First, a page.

In 1901, Andrew Carnegie sold his steel business to J.P. Morgan for $480 million. As a fraction of GDP, that corresponds to $370 billion today! He was the wealthiest person in the world, and as such, he felt a heavy responsibility to make the world a better place.
He chose libraries as the place to do it.
To understand why, it helps to look at his childhood. Carnegie came to America as a thirteen year old immigrant. His family was on the brink of starvation, and he was forced to go to work to supplement the income of his parents. School was not an option.
While working days as a telegraph operator, Andrew met Colonel James Anderson, who opened his private library to working boys from the neighborhood. Andrew Carnegie borrowed book after book and spent countless hours educating himself.
He later attributed his success to the opportunity he found in Colonel Anderson’s library.
“[I] resolved, if ever wealth came to me, [to see to it] that other poor boys might receive opportunities similar to those for which we were indebted to the noble man.”
Carnegie made good on this resolution. He gave away most of his fortune before he died, and building libraries was central to his philanthropy. Carnegie paid for 3,000 public libraries in 47 U.S. states and across the English-speaking world.
The idea was simple: provide access to education to as many people as humanly possible. As millions of people came to the libraries and read books, they were equipped with knowledge and empowered by ideas. They had the opportunity to succeed, and their success in turn helped others.
Today, the world is different. Globalization has sent jobs to far-flung places. Automation replaces human workers at an astonishing pace. It is no longer enough to work hard. To succeed in the 21st century, you have to work smart as well. And in nearly every field, that means using technology to get more accomplished. That can feel daunting, especially if you haven’t had much experience with computers.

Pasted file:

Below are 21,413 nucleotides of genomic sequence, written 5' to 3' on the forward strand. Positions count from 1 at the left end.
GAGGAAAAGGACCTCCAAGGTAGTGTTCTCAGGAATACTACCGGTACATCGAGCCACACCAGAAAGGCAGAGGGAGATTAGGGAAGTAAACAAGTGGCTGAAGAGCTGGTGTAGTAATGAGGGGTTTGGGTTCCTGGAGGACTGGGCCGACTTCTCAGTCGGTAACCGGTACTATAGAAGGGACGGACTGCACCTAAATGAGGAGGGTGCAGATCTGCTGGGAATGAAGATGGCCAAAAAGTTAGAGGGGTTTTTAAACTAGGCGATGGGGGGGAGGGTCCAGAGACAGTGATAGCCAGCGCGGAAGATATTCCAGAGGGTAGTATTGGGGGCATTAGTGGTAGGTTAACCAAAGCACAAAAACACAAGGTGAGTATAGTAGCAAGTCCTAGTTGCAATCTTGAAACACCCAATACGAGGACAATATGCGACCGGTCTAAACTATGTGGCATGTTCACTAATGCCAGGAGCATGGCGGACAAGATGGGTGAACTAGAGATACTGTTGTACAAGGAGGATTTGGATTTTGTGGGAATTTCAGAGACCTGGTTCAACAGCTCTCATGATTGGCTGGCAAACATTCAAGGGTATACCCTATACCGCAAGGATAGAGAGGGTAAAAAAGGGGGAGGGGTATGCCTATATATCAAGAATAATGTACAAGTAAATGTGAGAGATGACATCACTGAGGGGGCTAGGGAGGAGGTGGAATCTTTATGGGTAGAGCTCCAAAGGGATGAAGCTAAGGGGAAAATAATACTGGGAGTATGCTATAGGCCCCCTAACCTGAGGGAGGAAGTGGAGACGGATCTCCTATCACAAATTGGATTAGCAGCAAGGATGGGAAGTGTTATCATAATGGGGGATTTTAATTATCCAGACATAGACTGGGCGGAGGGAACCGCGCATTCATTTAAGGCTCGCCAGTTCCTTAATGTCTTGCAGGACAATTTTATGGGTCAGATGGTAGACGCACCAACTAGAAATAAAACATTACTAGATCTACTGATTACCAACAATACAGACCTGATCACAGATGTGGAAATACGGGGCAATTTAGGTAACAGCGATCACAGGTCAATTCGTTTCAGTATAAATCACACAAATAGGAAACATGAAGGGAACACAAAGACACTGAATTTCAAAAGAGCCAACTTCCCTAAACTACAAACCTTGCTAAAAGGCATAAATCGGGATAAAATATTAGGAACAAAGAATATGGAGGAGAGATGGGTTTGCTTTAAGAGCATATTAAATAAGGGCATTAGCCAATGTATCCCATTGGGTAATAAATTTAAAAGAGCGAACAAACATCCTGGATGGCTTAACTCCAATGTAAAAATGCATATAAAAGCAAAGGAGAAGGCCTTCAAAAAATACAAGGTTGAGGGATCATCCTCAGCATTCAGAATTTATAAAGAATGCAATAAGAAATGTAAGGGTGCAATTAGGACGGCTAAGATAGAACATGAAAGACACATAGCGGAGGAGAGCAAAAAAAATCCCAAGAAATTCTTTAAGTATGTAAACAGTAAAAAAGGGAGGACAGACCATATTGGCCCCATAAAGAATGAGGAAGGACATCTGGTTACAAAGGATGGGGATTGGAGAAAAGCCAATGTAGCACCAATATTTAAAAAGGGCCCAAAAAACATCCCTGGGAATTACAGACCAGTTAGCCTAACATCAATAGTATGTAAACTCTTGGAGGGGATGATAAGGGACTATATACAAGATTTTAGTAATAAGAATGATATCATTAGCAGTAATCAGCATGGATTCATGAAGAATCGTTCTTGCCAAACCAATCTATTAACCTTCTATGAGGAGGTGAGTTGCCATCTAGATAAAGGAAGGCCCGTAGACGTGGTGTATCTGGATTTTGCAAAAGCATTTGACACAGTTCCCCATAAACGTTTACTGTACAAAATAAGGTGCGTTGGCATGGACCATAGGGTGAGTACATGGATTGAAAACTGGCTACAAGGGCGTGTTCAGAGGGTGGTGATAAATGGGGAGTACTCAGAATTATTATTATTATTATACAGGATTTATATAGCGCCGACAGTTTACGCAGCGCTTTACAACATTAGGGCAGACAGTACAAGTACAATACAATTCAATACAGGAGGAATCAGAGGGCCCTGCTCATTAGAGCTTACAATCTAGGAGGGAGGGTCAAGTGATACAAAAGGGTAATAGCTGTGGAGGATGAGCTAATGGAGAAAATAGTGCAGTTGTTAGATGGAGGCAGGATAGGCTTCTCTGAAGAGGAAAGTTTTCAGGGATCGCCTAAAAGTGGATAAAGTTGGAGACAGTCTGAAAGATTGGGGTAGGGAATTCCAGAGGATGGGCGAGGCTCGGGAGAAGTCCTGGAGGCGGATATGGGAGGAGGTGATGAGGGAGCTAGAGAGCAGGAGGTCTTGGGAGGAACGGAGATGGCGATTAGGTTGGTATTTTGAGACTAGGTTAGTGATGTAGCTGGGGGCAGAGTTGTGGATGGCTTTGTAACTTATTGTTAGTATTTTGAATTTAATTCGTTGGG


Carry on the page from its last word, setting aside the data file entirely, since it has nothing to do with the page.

But just as in Carnegie’s day, there is hope. People can learn how to use computers and open doors; they will be more productive, more creative, and more valuable. And just as in Carnegie’s time, public libraries can play an important role in the story.
So here it is: the plan Andrew Carnegie would implement if he were alive today.
- Provide computer programming education for free to everyone who wants it. Use online resources in an in-person setting, making the learning process social, engaging, and effective. (Example here)
- Leverage existing library assets to maximize impact: physical spaces, wifi, computers, and library staff.
- Finance the missing pieces (e.g. Chromebooks if a library doesn’t have computers), with a contingency that the library find the financing to continue the program. (Note: Carnegie paid for the library building and the books, but required the city to fund the personnel and upkeep over the years of operation)
- Watch millions of people equip themselves with an understanding of how computers and technology can move the needle.
- Wait for the next generation of Andrew Carnegies, and be amazed at the force for good they will have.
With coding in every library, everyone will have the opportunity to succeed through persistent self-learning, hard work, and determination. Just like Andrew Carnegie.